“A north wind pushes a lot of muddy water off the Intracoastal Canal into the main ditches that lead into the Big Burns. Those ditches are your 45 and Superior ditches. The muddy water definitely impacts the fishing. The north wind also blows your water out of the marsh, which makes it a problem navigating, as anyone with an outboard knows,” Ward says. “The water depth in the open marsh already ranges from 6-inches to 2 feet, so lower water, caused by the wind pushing it out, also makes it hard to get up on top while running.”

Ward says a south wind tends to clear the water up. When the wind is blowing out of the south, one of the tactics he likes to use is drifting open flats for bass. While drift-fishing, if the wind is blowing hard, he will throw spinnerbaits. When the wind is calmer, he’ll throw soft plastics around lily pads and the grasses in the open water. Suggested plastics include lizards, Zoom Speed Craws, wacky worms, and Yamamoto Senkos.

Ward also prefers to fish the Big Burns using ultralight tackle. During our trip, Ward brought an assortment of 4’6” to 5’ rods with spinning reels. Each rod was loaded with either 6-pound-test braid, monofilament or fluorocarbon line. 

Whether fishing for panfish or bass, using lightweight or medium tackle, live or artificial bait, there are plenty of locations in this region. 

Ward said, “There are always places you can go. There’s a lot of plugged ditches, old oilfield locations, and canals throughout the marsh where you can find clear water. The 45 Ditch is very easily accessible and it’s one of the most popular areas to fish. Also, there are early and late bites you have to contend with in the mid-summer months. And, since you can only fish from sunrise to sunset travel comes into play and impacts particularly the late bite.”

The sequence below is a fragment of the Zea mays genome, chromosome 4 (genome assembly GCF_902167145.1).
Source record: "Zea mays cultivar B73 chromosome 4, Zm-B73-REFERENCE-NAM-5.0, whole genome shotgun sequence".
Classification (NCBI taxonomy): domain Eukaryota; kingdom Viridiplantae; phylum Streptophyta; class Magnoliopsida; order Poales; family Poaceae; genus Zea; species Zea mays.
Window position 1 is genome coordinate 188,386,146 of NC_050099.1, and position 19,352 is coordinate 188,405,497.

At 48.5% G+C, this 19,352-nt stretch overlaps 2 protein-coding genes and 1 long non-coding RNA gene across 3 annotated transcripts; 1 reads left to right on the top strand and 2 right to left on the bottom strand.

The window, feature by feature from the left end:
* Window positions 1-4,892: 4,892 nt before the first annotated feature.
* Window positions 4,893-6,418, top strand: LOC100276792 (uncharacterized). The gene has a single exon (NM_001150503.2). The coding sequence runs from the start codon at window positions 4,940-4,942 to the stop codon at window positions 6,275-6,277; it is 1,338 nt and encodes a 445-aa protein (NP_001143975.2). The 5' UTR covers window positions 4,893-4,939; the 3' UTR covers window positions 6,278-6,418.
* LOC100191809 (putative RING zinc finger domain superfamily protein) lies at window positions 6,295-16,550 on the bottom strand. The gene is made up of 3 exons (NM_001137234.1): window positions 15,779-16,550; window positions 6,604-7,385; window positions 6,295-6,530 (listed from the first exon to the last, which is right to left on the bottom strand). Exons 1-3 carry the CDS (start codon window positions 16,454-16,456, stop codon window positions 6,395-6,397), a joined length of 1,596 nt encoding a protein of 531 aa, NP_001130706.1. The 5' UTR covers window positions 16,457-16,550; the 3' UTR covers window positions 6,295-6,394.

The Big Burns does have a few other restrictions. The minimum horsepower on all outboard or surface drive motors allowed is 9.9. And, the maximum horsepower is limited to 25. No kayaks, canoes, pirogues or similar watercraft are allowed, whether powered or unpowered. 

Access to the Big Burns is mainly through either side of the Gibbs Town Bridge. On the south side of the bridge after you launch, you’re directly in the Miami Corporation marsh. On the north side, anglers will have approximately a 10 – 15 minute run down the Intracoastal Canal to enter through what the locals refer to as the Superior or 45 Ditch.

According to Amanda Reeves, Public Relations Manager for the Lake Charles/Southwest Louisiana Convention and Visitors Bureau, Miami Corporation increase their number of permits this year to 1,050 due to increased demand. Annual permits cost $40 and allow anglers to bring a guest. 

Permits to fish the Big Burns can be purchased in Lake Charles at Lake Charles Tackle, Cajun Tackle, and Gaspard’s Fast Stop. They also can be purchased at Chesson’s Grocery in Bell City.

There are numerous message boards online that pass along up to the minute what’s happening on the Big Burns. But, it doesn’t hurt to stop in or call someone like Hunter Terrell, owner and operator of Lake Charles Tackle.

There are various stories as to how the Big Burns got its name. One local said the Miami Corporation land had a huge fire in the late 1930s as a result of lighting. The region had been experiencing a severe drought and the fire impacted the environment leaving large deep holes where lakes and ponds were formed. 

Still others say it is because it is so large and is burned each year as habitat management.

Whatever the case, one thing is sure. There is plenty of hot action on the Big Burns each year. If you’re fortunate to obtain a permit or go as a guest with someone consider yourself lucky.